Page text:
This incredible set of photographs shows a huge olive python devouring an entire freshwater crocodile in one slow but steady gulp.
As you’ve probably guessed already, this is in Australia, although Florida would be a reasonable guess too. Martin Muller spotted the two battling animals while kayaking around the swamps of Mount Isa in Queensland. Somehow not terrified by the grisly sight, he stuck around long enough to get some images of the meal. GG Wildlife Rescue Inc have shared the photographs on their Facebook page to a bewildered audience.
Olive pythons (Liasis olivaceus) are one of the largest species of snake in Australia, capable of growing up to 4 meters (13 feet) in length. While they have been known to feast on large reptiles, such as monitor lizards or crocodiles, their diet is generally made up of smaller creatures, including birds, bats, and rats.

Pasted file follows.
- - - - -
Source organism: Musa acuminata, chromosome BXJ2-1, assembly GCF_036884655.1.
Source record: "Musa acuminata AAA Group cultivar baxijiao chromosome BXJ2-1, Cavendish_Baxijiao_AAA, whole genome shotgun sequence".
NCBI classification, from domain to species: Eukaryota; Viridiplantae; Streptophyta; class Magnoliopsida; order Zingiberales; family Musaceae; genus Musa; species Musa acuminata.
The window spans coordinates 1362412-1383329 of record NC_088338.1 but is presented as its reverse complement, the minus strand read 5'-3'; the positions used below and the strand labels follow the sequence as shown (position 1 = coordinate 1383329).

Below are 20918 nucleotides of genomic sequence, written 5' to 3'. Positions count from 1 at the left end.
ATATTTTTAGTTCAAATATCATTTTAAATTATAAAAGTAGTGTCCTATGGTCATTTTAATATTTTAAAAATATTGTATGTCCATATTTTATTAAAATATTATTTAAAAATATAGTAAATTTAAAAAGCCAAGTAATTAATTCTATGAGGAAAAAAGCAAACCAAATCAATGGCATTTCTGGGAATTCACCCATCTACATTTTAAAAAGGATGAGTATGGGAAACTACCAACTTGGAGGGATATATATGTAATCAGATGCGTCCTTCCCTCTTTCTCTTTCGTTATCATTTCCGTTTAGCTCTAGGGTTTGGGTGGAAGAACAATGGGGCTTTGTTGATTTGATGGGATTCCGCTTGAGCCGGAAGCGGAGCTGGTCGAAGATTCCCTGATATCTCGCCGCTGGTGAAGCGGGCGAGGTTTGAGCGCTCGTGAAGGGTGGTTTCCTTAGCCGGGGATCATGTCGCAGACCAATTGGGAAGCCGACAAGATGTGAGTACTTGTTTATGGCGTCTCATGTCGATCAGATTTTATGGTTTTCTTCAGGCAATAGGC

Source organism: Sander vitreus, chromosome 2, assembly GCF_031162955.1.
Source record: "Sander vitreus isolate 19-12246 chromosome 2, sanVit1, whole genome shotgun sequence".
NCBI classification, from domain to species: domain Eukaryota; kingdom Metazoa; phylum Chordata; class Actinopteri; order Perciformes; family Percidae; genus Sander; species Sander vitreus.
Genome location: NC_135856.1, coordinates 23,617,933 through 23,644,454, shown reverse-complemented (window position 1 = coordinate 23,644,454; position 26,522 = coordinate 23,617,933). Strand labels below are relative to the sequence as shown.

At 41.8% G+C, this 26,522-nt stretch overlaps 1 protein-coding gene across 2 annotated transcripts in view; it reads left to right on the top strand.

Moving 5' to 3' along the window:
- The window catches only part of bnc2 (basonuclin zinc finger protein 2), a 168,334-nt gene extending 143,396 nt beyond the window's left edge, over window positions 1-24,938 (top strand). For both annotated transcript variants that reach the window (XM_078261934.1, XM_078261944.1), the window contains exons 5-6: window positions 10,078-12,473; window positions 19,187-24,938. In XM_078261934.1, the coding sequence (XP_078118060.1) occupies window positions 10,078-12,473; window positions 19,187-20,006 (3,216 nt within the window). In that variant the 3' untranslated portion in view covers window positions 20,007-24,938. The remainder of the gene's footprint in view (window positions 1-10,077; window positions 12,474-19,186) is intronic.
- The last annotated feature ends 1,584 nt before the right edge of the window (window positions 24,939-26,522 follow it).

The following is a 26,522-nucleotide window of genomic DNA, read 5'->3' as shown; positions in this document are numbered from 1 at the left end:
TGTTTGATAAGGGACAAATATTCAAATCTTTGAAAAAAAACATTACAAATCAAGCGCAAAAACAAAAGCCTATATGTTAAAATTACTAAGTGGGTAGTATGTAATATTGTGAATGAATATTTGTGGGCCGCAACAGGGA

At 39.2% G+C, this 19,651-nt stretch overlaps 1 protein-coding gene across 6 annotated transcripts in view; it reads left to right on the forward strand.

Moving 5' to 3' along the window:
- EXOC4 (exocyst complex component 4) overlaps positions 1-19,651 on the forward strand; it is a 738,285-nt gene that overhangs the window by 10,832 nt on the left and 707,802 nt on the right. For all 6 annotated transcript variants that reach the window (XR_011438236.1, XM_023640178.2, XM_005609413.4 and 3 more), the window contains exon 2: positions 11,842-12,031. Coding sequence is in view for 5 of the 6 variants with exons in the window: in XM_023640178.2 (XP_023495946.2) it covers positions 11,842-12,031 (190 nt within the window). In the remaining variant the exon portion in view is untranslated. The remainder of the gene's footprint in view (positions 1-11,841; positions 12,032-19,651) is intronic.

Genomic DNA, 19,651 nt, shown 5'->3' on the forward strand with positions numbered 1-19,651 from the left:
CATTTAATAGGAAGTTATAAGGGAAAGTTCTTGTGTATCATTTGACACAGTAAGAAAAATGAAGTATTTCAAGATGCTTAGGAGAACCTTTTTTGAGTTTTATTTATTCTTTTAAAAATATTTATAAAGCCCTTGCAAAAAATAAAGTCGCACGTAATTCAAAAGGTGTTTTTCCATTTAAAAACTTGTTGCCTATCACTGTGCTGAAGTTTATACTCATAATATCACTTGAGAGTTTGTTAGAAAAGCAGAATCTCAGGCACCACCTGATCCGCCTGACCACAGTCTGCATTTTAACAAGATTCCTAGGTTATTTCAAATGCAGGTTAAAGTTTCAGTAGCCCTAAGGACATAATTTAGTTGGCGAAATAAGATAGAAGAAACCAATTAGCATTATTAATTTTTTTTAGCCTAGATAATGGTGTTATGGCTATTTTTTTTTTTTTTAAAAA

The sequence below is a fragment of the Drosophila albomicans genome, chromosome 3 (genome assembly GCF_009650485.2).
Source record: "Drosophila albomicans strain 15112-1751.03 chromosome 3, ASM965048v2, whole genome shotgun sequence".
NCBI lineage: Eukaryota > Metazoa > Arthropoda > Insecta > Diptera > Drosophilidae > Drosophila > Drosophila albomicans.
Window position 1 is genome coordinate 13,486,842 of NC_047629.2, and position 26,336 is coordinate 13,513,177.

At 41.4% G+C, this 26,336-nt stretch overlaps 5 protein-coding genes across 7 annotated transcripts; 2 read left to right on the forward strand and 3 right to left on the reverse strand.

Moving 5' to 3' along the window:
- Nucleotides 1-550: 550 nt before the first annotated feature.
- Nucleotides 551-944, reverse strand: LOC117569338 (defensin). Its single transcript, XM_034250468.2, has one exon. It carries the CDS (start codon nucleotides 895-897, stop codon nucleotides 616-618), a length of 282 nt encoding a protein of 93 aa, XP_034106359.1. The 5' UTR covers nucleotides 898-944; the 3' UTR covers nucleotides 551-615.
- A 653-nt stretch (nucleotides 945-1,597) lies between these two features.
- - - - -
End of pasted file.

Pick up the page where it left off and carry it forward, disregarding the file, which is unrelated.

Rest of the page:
It’s unclear how large this particular prey was, but Australia freshwater crocodiles or Johnstone's crocodiles (Crocodylus Johnstoni) are generally not small, growing an average of 1.5 meters (4.9 feet) from tail to snout.
Both of these animals are apex predators in their environment, so the tables can turn and big Johnson's crocodiles will occasionally eat small pythons.
Like many species of snake, olive pythons opt for the "down in one" method of eating large prey. Their jaws don’t actually detach during this swallowing process, despite popular myth. Instead, the two lower jaws move independently of one another, allowing the whole jaw to move more freely when it needs a little extra wiggle room for larger prey. While the prey is in its jaws, the snake will begin a set of movements known as the '"pterygoid walk", whereby the snake essentially "walks" its head over and around its meal.
Once swallowed, the python must then start the exhausting process of digestion. For something as large as this crocodile, it could take the python several months to fully digest it. All the bones, flesh, and organs will be digested by the snake, although they tend to poop out the scales and teeth, as they contain a lot of keratin and enamel.